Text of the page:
Doomsday Vault Review
I enjoy a good puzzle adventure, but I will admit that I tend to get stuck incredibly easily. Sometimes I’m not thinking outside of the box enough or sometimes the difficulty spike increases so exponentially that I’m forced to put the controller down and stew in frustration for a bit. With Flightless’ Doomsday Vault, we’re given a decent puzzler that’s great for casual players of the genre, though there are a few drawbacks to be noted.
The Earth has become an inhospitable planet and it’s up to our little robot to take our gathered seeds and place them in our vault for the future. And that’s it for the story. It’s a very, very, lightly narratively driven game and I wish there was just a tad more to it. What happened to the Earth to make it this way? Who created the robots and how did they get there? These questions aren’t ever really answered and I feel like it would have made the ultimate end goal of planting all of these seeds a bit more impactful. But for those who don’t care about a narrative, this will probably work well for you.
As a little robot, you’ll be searching different maps to locate seeds, nutrients and other items. You’ll need to find a certain amount of nutrients in order to fertilize the seeds and sometimes these can be hard to find or easy to miss. But don’t fret because you can always go back and redo the level to find all of the missing nutrients. You’ll also have to find carbon filters which will help with making the air on this now inhospitable world a little bit more breathable. Once you’ve found the seeds and nutrients, you’ll head back to your main station, the vault, to plant and fertilize your seeds to prepare for replanting. With each progress made, you’ll also unlock some neat little cosmetic upgrades for your robot. It doesn’t add much to the game, but it does make your little robot a bit more personable.
With a set camera angle, there is an isometric view alongside using a grid based-movement system that makes playing feel clunky. This is a main issue if you use the D-pad for movement. Using the joystick gives you a bit better control but there are times when it still just doesn’t feel smooth. It took me a while to get used to the controls and while simply moving or pushing blocks around isn’t much of an issue, it does make certain tasks a bit more complicated. Trying to scale walls while also trying to evade falling blocks can become really frustrating fast as you try to figure out what way you’re trying to go, especially when you’re trying to act quickly. You’ll be wishing that the controls were a bit more intuitive but for the most part, the controls work sufficiently enough.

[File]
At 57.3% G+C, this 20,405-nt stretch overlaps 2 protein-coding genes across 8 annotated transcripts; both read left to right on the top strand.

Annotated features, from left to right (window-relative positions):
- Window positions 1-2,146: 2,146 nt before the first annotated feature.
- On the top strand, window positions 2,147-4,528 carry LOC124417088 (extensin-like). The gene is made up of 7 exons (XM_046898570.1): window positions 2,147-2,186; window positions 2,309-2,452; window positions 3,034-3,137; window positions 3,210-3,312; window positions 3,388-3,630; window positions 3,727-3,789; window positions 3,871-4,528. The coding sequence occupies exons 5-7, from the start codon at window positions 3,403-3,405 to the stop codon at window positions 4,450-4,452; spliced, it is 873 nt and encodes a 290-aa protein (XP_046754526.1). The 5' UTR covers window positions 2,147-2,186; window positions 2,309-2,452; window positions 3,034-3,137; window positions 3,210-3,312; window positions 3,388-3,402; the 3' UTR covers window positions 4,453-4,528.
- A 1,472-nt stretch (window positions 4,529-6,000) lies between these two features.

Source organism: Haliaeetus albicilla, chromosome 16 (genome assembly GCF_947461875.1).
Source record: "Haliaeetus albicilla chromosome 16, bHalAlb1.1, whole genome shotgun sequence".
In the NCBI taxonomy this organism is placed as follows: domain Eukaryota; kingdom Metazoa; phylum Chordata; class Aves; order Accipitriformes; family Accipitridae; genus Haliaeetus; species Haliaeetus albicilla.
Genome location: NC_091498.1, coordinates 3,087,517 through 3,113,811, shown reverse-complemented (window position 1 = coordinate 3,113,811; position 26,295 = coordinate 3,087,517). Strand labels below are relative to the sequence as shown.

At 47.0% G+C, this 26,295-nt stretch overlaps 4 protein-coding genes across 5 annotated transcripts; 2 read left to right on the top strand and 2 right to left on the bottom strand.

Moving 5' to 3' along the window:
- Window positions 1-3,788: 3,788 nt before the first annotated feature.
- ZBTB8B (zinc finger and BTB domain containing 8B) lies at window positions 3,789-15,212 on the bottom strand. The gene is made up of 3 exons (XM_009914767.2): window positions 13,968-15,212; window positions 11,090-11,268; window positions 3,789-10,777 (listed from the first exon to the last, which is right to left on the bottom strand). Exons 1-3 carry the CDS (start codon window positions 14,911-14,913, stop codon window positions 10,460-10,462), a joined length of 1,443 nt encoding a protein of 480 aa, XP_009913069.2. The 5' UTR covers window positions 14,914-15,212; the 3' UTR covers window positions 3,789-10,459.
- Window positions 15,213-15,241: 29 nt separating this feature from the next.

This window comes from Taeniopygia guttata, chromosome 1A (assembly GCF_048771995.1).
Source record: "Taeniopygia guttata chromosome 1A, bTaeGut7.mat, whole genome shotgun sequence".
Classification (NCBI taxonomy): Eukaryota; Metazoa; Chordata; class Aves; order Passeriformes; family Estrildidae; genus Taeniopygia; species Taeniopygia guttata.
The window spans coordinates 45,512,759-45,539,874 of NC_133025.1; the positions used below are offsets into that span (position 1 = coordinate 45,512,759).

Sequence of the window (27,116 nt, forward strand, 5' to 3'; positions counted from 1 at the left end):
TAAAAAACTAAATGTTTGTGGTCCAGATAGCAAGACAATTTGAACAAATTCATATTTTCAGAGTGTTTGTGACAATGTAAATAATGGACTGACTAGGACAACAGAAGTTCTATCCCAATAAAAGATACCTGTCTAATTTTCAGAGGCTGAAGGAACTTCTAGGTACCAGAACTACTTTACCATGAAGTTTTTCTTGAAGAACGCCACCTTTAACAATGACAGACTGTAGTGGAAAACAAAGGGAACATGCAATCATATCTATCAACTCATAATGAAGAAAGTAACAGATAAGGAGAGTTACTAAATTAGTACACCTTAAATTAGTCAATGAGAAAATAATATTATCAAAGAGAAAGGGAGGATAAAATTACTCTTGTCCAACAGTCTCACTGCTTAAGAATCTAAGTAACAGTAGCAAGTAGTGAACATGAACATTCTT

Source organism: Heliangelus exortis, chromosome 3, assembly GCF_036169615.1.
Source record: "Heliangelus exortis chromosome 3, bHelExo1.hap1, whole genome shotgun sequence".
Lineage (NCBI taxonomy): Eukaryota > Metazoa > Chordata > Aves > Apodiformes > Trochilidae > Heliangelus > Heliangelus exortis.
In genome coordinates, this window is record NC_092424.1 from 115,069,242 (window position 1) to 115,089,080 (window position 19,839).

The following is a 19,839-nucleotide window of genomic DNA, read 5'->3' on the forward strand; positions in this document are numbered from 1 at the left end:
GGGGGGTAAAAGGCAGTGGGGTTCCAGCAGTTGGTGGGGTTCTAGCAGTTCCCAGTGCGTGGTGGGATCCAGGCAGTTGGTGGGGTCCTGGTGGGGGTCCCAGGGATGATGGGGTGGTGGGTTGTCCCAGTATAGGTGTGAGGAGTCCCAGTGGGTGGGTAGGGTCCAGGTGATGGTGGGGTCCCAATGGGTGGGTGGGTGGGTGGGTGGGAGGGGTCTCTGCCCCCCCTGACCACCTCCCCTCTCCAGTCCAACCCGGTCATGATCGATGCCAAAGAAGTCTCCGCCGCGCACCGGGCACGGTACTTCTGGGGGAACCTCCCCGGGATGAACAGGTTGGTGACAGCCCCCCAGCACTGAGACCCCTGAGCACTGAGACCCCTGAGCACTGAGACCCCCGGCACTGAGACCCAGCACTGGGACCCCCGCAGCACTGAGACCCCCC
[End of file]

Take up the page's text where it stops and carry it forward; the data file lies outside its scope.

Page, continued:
Apple Arcade to Nintendo Switch
As this game was originally released via the Apple Arcade, you have to wonder, just how long is this game? Well, it’s only a good 3-4 hours if you’re really taking your time but if you try hard enough, you could also beat this easily in 2 hours. You can also see some of the mobile game roots in the way some of the UI is laid out as well as the quality of the graphics. The graphics are in no way bad at all, but playing it docked, it certainly doesn’t look as optimized as it could be. I do have to say, the port to the Nintendo Switch was a great idea as it’s basically just a large tablet with joy cons attached so it lends well to the system.
Doomsday Vault is a charming title with a great message. I just wish there was a bit more of a narrative to help drive the player along, as I didn’t feel particularly inspired to move forward even though I knew I needed to. As a game for casual gamers or for the younger players getting into puzzlers, I would definitely recommend it. If you’re looking for a game with a deep narrative, more challenging puzzles, and question spending approximately $17.99 on a game that can be completed in a little over 2-3 hours, then you may not be as happy with this title.
*** Switch review code provided by the publisher ***
- Vibrant and fun atmosphere
- Tons of customization
- Easy to solve challenges
- Grid-based movement makes for clunky controls
- Lack of narrative gives players no driving force
- $17.99 is a lot for a 2-3 hour game